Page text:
Parent’s Guide to Financial Aid

The journey toward a solid college education is a long one. It begins long before your child’s senior year, and it may even start before they’ve set foot in high school. In fact, the earlier you can begin your college planning, the better.

Funding a college education of any kind is a major investment. You can’t afford to wait until the last minute to start examining your assets and arranging your funds. Get to know the essentials of financial aid now so you’re prepared to maximize your opportunities for assistance in the years to come.

Keep a Keen Eye on Scholarship Opportunities

A scholarship is an award of financial aid for a student to further their education. It can be merit or need-based depending on your child’s application and situation. Scholarships are one of the best forms of financial aid for a college education. You don’t have to worry about repayment plans or investment terms because the funds your child will receive from scholarships you don’t have to pay back. You simply enjoy the windfall if you’re lucky enough to win.

There are far more scholarships than most people realize. For the 2013-14 school year, individuals and organizations awarded $122.7 billion in grants and scholarships. Of this, 40 percent was from federal sources, 39 percent was from colleges and universities, 13 percent came from private sources, and 8 percent was awarded by the state.

  • Federal grants are completely free and are need-based. Need-based means that the grants are based on your family’s income.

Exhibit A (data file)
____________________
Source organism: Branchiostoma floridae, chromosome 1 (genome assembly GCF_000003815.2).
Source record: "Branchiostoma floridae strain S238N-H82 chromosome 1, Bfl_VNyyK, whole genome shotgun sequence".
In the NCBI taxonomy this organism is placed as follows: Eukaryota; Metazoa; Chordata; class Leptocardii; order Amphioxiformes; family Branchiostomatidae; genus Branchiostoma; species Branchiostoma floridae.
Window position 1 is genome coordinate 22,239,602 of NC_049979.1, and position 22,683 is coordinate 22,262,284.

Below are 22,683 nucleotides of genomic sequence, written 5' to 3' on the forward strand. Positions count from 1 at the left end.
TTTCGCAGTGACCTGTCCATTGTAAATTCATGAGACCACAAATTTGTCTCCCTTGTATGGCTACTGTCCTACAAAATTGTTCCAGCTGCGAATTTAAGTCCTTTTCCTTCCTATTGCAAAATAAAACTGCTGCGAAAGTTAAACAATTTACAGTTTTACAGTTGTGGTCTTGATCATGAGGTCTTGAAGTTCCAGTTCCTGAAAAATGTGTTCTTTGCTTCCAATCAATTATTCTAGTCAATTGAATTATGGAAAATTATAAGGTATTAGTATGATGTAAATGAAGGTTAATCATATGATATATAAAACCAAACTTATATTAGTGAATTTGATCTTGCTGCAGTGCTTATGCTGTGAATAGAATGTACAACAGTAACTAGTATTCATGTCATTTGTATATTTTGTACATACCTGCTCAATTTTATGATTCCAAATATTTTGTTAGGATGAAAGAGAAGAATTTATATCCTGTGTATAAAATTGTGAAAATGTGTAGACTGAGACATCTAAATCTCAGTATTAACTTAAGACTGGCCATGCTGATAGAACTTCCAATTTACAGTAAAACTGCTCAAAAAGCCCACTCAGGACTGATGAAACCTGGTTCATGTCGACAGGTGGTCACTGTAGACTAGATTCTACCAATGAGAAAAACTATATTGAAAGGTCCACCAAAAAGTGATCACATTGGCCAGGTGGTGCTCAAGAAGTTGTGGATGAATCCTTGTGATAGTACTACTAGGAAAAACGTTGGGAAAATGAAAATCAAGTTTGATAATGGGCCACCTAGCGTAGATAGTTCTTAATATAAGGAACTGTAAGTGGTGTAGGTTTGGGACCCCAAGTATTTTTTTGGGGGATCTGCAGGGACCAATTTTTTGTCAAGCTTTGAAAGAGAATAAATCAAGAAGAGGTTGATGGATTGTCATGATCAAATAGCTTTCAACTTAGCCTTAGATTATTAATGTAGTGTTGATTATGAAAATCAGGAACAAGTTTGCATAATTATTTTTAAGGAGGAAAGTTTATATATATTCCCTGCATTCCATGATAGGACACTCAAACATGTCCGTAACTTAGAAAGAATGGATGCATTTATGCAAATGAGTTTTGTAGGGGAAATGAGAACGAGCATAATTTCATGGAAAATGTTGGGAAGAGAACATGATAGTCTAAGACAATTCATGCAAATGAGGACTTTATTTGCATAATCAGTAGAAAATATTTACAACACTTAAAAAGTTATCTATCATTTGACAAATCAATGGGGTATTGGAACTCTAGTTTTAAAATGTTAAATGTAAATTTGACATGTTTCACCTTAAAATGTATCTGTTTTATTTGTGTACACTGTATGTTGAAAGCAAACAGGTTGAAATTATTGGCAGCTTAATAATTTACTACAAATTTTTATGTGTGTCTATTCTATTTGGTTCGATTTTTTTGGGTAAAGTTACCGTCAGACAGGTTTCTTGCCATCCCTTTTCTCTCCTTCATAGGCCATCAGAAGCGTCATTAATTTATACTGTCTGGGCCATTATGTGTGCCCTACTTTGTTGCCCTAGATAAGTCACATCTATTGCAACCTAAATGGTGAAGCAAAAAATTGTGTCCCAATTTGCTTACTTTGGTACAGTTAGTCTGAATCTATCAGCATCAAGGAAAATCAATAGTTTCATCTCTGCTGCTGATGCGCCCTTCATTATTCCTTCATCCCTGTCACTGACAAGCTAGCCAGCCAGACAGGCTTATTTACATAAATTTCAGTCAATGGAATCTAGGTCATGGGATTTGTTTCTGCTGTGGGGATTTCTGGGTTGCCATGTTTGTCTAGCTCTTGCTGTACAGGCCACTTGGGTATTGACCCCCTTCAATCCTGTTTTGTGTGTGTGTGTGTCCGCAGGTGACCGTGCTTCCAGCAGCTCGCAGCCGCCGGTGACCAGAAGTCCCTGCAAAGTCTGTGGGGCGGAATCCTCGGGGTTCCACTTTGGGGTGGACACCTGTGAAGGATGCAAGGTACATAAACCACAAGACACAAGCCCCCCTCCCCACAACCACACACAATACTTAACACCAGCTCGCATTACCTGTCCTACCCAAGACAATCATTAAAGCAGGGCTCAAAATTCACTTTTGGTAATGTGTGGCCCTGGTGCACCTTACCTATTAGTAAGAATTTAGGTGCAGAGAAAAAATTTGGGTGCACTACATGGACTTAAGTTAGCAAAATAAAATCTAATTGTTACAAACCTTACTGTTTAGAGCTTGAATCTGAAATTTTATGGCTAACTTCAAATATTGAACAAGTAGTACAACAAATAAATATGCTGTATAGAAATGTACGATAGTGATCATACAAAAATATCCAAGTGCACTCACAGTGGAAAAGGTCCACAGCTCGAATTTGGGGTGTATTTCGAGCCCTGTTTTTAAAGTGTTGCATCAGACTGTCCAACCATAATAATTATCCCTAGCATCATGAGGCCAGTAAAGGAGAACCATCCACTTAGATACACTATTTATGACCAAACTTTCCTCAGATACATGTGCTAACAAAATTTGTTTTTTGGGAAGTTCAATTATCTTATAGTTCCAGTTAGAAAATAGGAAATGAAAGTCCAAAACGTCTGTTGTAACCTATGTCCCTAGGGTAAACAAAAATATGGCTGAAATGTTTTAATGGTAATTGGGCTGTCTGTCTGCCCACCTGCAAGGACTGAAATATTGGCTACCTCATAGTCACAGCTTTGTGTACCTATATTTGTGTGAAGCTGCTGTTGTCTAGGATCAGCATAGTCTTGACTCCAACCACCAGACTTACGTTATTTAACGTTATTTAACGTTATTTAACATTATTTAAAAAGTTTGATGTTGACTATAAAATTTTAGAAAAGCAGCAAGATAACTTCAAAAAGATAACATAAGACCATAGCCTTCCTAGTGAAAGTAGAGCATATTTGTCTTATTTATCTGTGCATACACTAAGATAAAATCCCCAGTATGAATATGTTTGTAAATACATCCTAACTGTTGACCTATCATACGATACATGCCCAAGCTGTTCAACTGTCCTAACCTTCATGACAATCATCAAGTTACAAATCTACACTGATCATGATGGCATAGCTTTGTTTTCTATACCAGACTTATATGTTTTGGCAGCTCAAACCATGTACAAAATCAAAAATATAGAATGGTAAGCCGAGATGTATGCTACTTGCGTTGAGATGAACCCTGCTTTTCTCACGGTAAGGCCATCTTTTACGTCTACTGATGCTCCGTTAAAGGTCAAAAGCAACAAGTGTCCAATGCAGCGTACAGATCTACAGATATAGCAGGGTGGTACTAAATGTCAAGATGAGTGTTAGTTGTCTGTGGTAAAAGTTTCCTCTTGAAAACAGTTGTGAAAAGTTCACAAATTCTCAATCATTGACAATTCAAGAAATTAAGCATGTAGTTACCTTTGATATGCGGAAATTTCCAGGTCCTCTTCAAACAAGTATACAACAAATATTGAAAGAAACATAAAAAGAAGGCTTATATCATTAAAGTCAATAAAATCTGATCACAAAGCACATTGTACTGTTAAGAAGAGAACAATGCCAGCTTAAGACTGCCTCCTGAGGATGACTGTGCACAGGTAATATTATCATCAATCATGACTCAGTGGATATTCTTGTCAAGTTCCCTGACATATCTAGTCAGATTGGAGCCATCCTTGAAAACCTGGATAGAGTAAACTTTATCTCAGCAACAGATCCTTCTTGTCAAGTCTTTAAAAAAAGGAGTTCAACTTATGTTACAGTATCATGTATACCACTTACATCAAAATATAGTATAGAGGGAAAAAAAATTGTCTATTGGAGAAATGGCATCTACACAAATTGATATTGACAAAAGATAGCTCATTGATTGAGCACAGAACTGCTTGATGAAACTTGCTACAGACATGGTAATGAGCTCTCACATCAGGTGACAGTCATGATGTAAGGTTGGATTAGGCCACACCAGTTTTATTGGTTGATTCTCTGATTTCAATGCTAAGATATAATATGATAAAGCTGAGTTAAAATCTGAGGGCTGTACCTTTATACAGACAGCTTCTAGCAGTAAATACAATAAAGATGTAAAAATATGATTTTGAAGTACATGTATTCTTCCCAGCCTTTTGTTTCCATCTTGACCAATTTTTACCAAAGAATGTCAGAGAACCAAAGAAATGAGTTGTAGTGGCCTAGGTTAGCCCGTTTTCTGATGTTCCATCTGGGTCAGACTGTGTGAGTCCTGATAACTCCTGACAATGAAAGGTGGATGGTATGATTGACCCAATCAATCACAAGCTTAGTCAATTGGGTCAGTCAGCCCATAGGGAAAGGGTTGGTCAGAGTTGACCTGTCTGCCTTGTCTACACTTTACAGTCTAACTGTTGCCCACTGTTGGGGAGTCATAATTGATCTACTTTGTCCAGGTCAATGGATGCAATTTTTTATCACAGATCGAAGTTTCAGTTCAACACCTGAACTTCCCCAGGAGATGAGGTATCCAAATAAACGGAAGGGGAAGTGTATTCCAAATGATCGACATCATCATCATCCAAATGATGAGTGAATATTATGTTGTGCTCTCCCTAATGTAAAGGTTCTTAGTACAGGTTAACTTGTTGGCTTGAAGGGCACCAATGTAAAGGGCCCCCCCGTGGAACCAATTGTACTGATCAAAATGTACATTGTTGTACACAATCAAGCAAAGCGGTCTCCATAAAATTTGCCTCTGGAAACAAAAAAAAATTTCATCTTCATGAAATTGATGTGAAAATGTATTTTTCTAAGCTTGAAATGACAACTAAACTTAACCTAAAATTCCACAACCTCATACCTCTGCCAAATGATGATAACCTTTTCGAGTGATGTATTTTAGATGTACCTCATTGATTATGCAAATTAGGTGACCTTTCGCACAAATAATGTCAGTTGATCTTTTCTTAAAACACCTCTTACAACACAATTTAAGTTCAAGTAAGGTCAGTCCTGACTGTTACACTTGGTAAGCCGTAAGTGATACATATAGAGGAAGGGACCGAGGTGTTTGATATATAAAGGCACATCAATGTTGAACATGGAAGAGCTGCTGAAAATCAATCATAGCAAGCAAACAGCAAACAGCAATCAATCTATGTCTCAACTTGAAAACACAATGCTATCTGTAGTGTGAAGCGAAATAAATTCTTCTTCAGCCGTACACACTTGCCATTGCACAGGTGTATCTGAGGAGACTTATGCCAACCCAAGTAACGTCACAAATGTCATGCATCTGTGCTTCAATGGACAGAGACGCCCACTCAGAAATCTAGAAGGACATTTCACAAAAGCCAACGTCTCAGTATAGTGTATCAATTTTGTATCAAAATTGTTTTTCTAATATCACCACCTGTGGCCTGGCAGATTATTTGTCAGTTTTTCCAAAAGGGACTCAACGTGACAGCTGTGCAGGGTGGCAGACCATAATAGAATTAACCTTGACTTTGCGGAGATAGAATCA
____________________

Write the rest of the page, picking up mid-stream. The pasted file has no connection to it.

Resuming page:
• College and university grants/scholarships are both merit and need-based. Many schools give low-income students more grants than middle-class students. If your child has good grades, then he or she is more likely to receive a merit-based grant.
  • Private scholarships can be both merit and need-based. There are thousands of private scholarships in and
  • State grants are mostly need-based. These grants take in consideration your family’s income to determine how much financial aid your child may qualify for.

Start your child’s scholarship search early. Many are only available to juniors or seniors in high school, so you don’t want to wait until your child is enrolled in college to start digging up these opportunities. Apply to as many scholarships as you can. Don’t rule out the smaller awards because these can add up fast, and it’s the small niche scholarships that often see less competition.

Learn to Maximize Federal Aid Eligibility

Federal aid for college is awarded based on the Federal Need Analysis Methodology. This is a complex calculation that analyzes your family’s income and expenses to determine how much financial aid you should get. The methodology gathers information from the tax year that occurs two years before your child’s first year of school. To best maximize your eligibility, you’ll need to think ahead.

The need analysis doesn’t take into consideration your credit card history. However, it takes a look at your assets to determine your eligibility for financial aid. Consider your financial decisions carefully in the years before your child goes to college. Actions, like withdrawing money from a pension plan or selling stocks and bonds, will increase your assets during this tax year, which will decrease your aid eligibility. A smart way to decrease your earning assets is to use some of your savings to pay down credit cards which will free you from some of the credit card interest you’ve been incurring.